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THE HOUSE OF COMMONS ON THE 10TH OF OCTOBER, 1831.
On the morning of Saturday, the eighth of October, 1831, the House
of Lords, by a majority of 199 to 158, rejected the Reform Bill. On the Monday following, Lord Ebrington, Member for Devonshire, moved the following resolution in the House of Commons :
“That while this House deeply laments the present fate of a bill for amending the representation of the people in England and Wales, in favour of which the opinion of the country stands unequivocally pronounced, and which has been matured by discussions the most anxious and laborious, it feels itself called upon to reassert its firm adherence to the principle and leading provisions of that great measure, and to express its unabated confidence in the integrity, perseverance, and ability of those Ministers, who, in introducing and conducting it, have so well consulted the best interests of the country.” The resolution was carried by 329 votes to 198. The following Speech was made early in the debate.
I DOUBT, Sir, whether any person who had merely heard the speech of the right honorable Member for the University of Cambridge * would have been able to conjecture what the question is which we are discussing, and what the occasion on which we are assembled. For myself, I can with perfect sincerity declare that never in the whole course of my life did I feel my mind oppressed by so deep and solemn a sense of responsibility as at the present moment. I firmly believe that the country is now in danger of calamities greater than ever threatened it, from domestic misgovernment or from foreign hostility. The danger is no less than this, that there may be a complete alienation of the people from their rulers. To soothe the public mind, to reconcile the people to the delay, the short delay, which must intervene before their wishes can be legitimately gratified, and in the meantime to avert civil discord, and to uphold the authority of law, these are, I conceive, the objects of my noble friend, the Member for Devonshire : these ought, at the present crisis, to be the objects of every honest Englishman. They are objects which will assuredly be attained, if we rise to this great occasion, if we take our stand in the place which the Constitution has assigned to us, if we employ, with becoming firmness and dignity, the powers which belong to us as trustees of the nation, and as advisers of the Throne.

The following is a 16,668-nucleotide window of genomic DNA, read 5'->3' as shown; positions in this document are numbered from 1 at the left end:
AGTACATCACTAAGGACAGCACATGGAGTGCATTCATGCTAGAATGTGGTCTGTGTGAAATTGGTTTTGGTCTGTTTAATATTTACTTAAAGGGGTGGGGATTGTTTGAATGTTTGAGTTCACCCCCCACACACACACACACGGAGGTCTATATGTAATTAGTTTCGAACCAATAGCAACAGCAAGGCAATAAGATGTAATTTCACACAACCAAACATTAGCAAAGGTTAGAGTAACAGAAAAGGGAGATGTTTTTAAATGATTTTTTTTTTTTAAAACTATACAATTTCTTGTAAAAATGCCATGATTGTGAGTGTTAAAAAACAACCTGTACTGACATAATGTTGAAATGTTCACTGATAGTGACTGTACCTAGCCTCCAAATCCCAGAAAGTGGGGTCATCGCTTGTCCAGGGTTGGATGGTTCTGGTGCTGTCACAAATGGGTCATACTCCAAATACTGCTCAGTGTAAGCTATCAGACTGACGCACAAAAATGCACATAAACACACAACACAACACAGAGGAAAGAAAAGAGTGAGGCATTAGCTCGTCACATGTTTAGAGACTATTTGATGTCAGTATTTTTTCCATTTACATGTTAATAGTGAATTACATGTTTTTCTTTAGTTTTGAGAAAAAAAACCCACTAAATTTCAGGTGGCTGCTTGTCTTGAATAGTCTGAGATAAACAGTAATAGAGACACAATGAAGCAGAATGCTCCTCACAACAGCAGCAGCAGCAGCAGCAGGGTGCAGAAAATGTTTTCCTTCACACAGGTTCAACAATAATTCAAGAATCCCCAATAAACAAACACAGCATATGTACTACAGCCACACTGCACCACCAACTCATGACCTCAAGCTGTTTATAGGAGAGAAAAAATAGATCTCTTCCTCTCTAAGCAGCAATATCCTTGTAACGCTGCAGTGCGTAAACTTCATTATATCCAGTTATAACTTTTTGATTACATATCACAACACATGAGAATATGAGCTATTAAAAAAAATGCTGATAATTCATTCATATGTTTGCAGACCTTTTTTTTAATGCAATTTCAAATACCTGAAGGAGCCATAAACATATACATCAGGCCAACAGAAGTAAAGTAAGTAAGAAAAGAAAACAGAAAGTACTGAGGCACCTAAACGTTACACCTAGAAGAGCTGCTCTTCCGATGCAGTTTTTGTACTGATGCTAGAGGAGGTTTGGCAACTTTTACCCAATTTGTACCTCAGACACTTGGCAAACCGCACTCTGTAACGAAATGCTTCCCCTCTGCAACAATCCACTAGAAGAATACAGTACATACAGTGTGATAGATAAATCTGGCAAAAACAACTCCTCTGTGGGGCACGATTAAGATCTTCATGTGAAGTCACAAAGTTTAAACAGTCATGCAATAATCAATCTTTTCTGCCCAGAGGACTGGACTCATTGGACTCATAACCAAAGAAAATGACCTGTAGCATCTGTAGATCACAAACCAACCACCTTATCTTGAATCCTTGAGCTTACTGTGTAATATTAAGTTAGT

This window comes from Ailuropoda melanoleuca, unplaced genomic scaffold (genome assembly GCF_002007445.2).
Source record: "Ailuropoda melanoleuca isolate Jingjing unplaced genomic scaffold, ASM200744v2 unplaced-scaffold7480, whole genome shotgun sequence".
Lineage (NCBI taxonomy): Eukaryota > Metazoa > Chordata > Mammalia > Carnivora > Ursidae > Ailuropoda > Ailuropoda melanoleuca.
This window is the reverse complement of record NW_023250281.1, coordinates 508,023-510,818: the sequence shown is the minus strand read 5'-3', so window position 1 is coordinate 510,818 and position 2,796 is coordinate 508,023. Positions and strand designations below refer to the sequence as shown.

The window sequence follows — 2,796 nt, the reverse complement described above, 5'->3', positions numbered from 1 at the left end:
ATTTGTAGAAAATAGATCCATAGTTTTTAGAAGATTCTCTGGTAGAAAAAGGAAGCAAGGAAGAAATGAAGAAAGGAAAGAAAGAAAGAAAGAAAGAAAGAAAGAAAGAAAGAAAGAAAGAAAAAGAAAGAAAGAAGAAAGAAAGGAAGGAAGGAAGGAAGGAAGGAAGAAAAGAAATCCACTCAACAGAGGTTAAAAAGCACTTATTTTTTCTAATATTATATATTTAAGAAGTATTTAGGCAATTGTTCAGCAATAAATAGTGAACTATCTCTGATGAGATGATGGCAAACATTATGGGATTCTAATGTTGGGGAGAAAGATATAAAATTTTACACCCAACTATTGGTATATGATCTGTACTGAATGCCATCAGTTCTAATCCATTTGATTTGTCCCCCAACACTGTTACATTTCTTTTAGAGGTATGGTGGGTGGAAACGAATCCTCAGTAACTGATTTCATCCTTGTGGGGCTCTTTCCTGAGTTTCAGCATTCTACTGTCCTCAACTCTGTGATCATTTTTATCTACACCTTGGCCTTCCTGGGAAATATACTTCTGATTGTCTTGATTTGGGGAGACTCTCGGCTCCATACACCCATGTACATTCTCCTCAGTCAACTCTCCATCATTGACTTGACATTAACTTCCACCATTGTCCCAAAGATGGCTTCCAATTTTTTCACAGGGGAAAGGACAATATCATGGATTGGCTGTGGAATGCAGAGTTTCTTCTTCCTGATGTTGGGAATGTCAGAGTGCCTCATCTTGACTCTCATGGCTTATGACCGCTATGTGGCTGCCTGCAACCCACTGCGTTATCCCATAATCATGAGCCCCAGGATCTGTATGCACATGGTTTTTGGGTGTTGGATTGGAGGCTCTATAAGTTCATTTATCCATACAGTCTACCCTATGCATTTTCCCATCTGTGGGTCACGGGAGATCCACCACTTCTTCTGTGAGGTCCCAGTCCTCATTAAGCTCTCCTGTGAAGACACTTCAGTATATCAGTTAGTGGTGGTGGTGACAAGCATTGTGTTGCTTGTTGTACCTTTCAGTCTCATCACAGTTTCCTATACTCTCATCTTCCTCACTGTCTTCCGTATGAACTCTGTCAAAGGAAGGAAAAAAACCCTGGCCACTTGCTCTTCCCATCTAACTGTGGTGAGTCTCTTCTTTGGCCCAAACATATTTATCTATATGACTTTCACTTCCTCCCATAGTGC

* Mr. Goulburn.
Sir, the Resolution of my noble friend consists of two parts. He calls upon us to declare our undiminished attachment to the principles of the Reform Bill, and also our undiminished confidence in His Majesty's Ministers. I consider these two declarations as identical. The question of Reform is, in my opinion, of such paramount importance, that, approving the principles of the Ministerial Bill, I must think the Ministers who have brought that bill forward, although I may differ from them on some minor points, entitled to the strongest support of Parliament. The right honorable gentleman, the Member for the University of Cambridge, has attempted to divert the course of the debate to questions comparatively unimportant. He has said much about the coal duty, about the candle duty, about the budget of the present Chancellor of the Exchequer. On most of the points to which he has referred, it would be easy for me, were I so inclined, to defend the Ministers; and, where I could not defend them, I should find it easy to recriminate on those who preceded them. The right honorable Member for the University of Cambridge has taunted the Ministers with the defeat which their plan respecting the timber trade sustained in the last Parliament. I might, perhaps, at a more convenient season, be tempted to inquire whether that defeat was more disgraceful to them or to their predecessors. I might, perhaps, be tempted to ask the right honorable gentleman whether, if he had not been treated, while in office, with more fairness than he has shown while in opposition, it would have been in his power to carry his best bill, the Beer Bill? He has accused the Ministers of bringing forward financial propositions, and then withdrawing those propositions. Did not he bring forward, during the Session of 1830, a plan respecting the sugar duties? And was not that plan withdrawn? But, Sir, this is mere trifling. I will not be seduced from the matter in hand by the right honourable gentleman's example. At the present moment I can see only one question in the State, the question of Reform ; only two parties, the friends of the Reform Bill and its enemies.